In addition, there is significant academic research on how Big Five personality traits are correlated with income levels and career advancement. But with new data suggesting that earning power may also be linked to Enneagram type, we have to wonder, what’s behind it?
"We know from our own surveying and study of the literature that personality traits correlate with predicted income and even career advancement, but we were surprised by the extent of correlation with the Enneagram," said Megan Malone, personality researcher at Truity.
While we don’t know the exact reasons — which are unique to each individual — we can make some informed hypotheses as to why these differences in income occur.
Why do some types earn less than others?
There are likely both psychological (like personality preferences and motivations) and external reasons (societal and workplace norms and expectations) why some types earn less on average. From a personality perspective, Enneagram Fours, the type with the lowest reported income on average ($54,051 per year), are often attracted to jobs that allow them to use their creative skills to make something new and may be less interested in climbing the corporate ladder.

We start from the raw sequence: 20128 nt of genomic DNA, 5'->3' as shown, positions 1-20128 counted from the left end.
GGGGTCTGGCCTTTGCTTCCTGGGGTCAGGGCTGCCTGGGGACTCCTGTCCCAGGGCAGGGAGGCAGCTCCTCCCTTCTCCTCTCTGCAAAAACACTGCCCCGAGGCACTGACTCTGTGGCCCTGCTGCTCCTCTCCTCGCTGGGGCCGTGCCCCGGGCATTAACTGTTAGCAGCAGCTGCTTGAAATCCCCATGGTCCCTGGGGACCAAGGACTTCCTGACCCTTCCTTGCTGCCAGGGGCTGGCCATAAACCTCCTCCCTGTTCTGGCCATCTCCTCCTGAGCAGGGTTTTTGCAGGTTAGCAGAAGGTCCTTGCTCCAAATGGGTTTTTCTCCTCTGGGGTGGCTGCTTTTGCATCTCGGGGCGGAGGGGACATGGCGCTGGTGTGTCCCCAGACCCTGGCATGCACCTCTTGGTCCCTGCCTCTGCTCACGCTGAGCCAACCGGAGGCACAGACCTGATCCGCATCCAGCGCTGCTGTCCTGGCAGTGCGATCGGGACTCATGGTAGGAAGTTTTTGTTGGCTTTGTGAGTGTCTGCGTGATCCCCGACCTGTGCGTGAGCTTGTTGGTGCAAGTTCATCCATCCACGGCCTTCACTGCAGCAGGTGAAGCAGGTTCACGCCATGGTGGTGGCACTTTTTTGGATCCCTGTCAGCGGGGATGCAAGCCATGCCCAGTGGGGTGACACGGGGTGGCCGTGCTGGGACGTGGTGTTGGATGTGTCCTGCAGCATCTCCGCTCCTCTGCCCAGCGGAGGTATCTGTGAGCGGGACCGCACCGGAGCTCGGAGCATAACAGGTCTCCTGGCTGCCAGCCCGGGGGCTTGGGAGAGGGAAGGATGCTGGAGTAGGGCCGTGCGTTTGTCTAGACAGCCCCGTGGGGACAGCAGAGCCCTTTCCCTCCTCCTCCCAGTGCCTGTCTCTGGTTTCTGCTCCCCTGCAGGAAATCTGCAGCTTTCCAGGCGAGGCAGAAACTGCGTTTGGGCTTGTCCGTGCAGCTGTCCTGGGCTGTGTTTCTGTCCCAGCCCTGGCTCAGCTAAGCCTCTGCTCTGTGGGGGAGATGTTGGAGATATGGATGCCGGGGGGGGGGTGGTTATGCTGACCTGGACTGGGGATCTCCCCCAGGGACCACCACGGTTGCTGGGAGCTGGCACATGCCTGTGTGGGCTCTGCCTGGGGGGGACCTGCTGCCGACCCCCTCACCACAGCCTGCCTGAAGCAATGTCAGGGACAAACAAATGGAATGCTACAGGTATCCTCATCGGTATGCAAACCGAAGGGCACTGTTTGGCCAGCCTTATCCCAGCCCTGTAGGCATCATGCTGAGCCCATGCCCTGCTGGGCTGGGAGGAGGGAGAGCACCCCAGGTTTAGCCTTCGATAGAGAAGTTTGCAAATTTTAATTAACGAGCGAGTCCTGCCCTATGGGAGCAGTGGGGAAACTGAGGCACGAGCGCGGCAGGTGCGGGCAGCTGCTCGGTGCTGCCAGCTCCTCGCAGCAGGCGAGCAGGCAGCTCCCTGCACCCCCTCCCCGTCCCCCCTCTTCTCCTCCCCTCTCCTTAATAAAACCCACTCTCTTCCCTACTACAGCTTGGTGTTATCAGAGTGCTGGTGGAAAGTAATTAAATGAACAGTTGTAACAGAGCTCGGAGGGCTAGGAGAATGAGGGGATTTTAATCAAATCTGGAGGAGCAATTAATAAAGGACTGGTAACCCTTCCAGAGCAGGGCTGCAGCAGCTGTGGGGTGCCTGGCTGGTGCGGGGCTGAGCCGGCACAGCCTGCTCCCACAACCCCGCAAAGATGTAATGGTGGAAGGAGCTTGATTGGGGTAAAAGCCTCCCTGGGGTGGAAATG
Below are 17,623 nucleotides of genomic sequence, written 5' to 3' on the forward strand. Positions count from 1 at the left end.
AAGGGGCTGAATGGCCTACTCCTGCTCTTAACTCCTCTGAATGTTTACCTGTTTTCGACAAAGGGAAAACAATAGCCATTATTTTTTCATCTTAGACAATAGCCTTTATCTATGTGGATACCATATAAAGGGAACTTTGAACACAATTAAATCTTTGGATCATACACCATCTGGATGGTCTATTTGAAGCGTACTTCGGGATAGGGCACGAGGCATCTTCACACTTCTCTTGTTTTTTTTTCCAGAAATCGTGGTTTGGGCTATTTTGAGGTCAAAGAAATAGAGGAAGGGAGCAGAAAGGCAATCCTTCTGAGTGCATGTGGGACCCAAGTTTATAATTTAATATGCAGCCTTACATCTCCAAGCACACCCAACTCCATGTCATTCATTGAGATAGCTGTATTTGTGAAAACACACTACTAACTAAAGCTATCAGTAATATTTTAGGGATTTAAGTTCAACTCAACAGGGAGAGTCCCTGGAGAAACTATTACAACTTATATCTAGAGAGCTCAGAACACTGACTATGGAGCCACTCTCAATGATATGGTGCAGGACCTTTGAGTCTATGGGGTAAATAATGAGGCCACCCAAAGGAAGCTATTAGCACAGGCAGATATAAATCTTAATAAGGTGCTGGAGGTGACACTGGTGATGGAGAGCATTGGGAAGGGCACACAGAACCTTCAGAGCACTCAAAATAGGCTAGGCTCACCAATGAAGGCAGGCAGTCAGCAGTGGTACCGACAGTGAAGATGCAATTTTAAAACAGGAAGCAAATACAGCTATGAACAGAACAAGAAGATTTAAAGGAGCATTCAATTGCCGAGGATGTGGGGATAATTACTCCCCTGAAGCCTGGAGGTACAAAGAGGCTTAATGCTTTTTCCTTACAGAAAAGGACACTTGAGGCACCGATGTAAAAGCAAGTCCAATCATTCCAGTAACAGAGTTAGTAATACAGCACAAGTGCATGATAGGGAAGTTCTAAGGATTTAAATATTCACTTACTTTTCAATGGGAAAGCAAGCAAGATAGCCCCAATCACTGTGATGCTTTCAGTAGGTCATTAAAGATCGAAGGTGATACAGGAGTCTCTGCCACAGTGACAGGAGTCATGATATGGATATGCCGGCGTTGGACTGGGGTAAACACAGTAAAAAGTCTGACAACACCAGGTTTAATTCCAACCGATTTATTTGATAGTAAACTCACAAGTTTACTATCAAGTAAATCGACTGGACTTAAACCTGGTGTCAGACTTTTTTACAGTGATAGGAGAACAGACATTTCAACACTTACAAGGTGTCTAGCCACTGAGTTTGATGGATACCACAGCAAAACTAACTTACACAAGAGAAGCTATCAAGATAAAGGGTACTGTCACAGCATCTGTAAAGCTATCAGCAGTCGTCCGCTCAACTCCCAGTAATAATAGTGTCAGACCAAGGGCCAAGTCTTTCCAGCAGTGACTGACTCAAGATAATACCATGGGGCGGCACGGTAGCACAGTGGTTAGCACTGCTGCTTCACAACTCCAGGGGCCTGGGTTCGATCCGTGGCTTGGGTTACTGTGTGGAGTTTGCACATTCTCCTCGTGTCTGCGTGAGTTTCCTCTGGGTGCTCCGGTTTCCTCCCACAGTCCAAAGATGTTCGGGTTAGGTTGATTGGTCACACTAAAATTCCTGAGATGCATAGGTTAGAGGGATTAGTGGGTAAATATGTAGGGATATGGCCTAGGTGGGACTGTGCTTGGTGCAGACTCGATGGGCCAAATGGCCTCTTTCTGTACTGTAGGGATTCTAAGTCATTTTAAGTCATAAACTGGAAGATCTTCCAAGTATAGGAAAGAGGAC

“Fours can struggle with taking action, they prefer to spend time coming up with unique ideas or examining their feelings,” said Malone. “A major action like negotiating a pay raise can feel intimidating to this type. It’s also worth noting that our survey found that Fours reported the highest rate of unfulfillment with their work life.”
There’s also the argument that society places more monetary value on certain career fields than others. Enneagram Twos (The Giver) and Nines (The Peacemaker), who were also lower income earners, are often attracted to careers like teaching or social work, which are lower paying on average, while creative Type Fours are often drawn to the arts.
Another consideration is that money is simply not a strong motivator for all Enneagram types. Truity’s financial habits survey revealed that Fours and Nines are the types least likely to be motivated by money. These types may prioritize outside hobbies or passions over work or choose a lower-paying job that is fulfilling to them.
“It’s important to note that salary and career advancement aren’t the only measures of career success,” said Malone. “What is more important than striving for these things is identifying what matters most to you and basing your career goals and decisions around those priorities.”